Canon’s PIXMA MP990 is the most expensive all-in-one in the company’s range and has all the bells and whistles of the others, plus some. It’s designed for home use and aimed also at photo enthusiasts, particularly those interested in black and white photography.
This is a big, silver and black machine, relieved by the fact you can leave it closed when not in use and by its 150-sheet paper cassette, which slides in underneath, so the rear tray, also 150-sheets, only need be opened when you’re printing photos or on special paper. As with several other PIXMA models, this one can print on properly coated CD and DVD blanks, using a separate disc holder, which slots in behind a fold-down cover inside the machine.
A small, hinged panel in the scanner lid reveals the machine's control panel and also a large, 93mm LCD display. The controls include Canon's click-wheel, which is used to navigate most menus, and large, clear buttons for other functions.
The scanner itself is a standard A4, glass flatbed with no Automatic Document Feeder. Inside the scanner lid, though, is a removable panel which reveals a transparency and negative holder, which can be laid on the flatbed for high-resolution scanning of photographic media.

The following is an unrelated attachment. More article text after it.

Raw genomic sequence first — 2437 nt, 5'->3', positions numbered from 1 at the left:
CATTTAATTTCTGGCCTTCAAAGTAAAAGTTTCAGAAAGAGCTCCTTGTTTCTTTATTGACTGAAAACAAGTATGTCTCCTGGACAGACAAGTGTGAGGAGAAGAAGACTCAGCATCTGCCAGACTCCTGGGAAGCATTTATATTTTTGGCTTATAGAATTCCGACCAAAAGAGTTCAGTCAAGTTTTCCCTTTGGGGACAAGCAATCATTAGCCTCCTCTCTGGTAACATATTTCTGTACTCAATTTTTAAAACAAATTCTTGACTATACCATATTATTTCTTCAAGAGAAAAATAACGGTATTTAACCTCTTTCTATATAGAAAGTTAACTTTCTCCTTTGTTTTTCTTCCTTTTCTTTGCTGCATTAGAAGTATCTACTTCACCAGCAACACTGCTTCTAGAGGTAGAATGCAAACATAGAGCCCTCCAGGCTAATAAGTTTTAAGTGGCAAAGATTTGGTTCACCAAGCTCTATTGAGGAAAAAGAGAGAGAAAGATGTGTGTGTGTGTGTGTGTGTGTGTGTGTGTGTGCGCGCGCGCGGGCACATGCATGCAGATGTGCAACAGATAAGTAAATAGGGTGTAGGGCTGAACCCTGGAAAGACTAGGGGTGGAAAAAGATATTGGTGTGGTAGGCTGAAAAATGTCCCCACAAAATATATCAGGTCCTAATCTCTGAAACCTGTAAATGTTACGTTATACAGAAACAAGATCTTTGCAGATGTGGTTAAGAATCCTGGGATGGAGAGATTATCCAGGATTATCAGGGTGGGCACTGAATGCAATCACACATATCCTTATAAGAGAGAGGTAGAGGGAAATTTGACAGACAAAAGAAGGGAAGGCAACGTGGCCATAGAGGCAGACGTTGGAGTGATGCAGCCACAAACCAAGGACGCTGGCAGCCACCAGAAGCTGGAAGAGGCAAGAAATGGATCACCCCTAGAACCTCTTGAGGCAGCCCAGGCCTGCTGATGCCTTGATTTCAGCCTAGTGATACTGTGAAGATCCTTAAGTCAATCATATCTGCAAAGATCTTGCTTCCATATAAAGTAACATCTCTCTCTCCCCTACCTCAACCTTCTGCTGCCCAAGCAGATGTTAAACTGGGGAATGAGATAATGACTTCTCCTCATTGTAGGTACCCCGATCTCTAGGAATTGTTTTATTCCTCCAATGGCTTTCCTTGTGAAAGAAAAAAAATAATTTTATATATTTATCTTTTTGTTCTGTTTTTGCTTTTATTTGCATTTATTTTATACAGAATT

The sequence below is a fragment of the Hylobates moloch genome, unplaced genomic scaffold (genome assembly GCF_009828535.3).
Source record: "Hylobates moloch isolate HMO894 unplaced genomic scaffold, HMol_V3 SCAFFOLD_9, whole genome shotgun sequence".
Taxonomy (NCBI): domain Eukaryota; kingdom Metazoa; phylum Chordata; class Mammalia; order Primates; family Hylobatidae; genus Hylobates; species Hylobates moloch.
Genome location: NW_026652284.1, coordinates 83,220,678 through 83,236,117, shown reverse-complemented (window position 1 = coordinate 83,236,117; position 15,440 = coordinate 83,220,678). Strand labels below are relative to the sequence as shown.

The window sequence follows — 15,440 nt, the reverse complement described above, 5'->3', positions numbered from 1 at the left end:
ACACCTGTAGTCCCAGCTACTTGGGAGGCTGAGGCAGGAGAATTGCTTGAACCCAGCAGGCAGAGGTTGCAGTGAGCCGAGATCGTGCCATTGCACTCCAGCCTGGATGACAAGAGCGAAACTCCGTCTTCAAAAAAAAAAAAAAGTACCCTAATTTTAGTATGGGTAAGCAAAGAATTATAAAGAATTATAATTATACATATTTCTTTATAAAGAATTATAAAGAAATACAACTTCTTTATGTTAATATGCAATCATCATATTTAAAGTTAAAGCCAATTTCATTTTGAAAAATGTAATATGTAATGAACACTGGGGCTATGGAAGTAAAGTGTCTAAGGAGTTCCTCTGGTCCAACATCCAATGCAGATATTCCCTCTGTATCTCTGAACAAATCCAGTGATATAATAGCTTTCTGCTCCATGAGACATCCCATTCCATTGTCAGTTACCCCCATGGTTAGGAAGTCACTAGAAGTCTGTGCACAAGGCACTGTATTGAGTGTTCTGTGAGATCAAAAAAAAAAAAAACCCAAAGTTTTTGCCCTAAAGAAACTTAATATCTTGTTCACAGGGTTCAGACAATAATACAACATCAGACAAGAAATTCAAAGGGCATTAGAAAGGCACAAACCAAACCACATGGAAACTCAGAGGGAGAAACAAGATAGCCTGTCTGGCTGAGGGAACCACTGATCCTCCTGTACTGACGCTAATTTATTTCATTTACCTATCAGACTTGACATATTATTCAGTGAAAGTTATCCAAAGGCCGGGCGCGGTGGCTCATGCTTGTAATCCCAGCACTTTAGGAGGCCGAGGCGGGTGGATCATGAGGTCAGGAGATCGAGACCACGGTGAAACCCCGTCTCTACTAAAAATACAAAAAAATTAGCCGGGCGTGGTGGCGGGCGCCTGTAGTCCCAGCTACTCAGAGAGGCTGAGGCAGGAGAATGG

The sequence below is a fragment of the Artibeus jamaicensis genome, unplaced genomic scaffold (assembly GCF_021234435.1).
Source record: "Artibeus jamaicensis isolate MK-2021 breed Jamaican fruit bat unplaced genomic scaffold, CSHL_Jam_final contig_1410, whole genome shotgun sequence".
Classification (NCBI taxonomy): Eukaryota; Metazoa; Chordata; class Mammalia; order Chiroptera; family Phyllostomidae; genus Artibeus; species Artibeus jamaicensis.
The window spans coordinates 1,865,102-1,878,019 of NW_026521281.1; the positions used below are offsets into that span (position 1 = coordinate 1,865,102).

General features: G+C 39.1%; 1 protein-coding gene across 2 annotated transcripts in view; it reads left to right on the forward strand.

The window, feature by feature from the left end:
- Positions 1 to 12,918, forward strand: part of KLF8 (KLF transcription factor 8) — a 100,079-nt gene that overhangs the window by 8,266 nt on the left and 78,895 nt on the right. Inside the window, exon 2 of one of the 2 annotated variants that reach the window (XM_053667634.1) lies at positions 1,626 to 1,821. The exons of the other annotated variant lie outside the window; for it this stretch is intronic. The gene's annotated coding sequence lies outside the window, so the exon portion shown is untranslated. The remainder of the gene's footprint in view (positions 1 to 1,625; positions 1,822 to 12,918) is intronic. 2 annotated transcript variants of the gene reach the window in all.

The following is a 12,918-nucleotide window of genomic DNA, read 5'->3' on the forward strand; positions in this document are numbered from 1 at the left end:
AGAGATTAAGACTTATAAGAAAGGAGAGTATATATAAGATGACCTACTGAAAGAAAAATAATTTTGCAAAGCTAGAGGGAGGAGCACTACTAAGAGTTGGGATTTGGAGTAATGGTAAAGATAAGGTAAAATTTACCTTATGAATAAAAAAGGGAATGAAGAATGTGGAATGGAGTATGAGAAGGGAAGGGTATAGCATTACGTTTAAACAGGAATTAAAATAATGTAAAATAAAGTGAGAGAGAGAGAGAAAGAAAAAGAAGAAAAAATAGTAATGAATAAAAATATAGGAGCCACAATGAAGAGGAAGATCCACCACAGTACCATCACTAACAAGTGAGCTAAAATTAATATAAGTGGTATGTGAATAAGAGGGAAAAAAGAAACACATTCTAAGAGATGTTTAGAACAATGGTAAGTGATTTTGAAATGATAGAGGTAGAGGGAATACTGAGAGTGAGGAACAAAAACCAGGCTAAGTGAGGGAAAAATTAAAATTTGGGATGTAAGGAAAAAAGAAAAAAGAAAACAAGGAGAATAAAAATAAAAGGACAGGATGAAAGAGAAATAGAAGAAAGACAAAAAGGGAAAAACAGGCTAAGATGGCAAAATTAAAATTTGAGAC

A rather flimsy cover, set into the right-hand, curved front edge of the machine reveals three memory card slots, for CompactFlash, SD and MemoryStick, and xD cards. There's also a PictBridge socket, which doubles up for reading USB drives.
At the back of the machine are sockets for USB and Ethernet, but the PIXMA MP990 also offers wireless networking. Wi-Fi setup is pretty straightforward, though entering a WEP passcode with just the click-wheel is a bit long-winded.
Canon provides a good software bundle to back the machine and includes a copy of the ArcSoft PhotoStudio photo editor, as well as the usual package. There are drivers for Windows and Mac included on separate CDs.
The PIXMA MP990 uses a six-ink print engine, but rather than adding light cyan and light magenta, it adds photo black and grey inks to the standard CMYK set. All six cartridges click into the print head in standard Canon fashion and each has its red LED indicator to show it’s properly seated and to flash when the ink is low.